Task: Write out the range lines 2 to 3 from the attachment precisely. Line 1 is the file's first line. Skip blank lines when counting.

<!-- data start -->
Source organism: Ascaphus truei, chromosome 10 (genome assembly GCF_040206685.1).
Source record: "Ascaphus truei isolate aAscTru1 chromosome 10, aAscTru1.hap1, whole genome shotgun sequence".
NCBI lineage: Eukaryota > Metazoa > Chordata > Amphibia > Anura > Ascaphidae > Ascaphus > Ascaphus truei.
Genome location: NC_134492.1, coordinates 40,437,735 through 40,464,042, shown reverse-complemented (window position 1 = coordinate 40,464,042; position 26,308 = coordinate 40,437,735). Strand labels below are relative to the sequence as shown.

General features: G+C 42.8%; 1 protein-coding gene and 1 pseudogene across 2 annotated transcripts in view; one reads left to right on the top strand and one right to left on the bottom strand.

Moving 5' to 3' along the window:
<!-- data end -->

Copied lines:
Source record: "Ascaphus truei isolate aAscTru1 chromosome 10, aAscTru1.hap1, whole genome shotgun sequence".
NCBI lineage: Eukaryota > Metazoa > Chordata > Amphibia > Anura > Ascaphidae > Ascaphus > Ascaphus truei.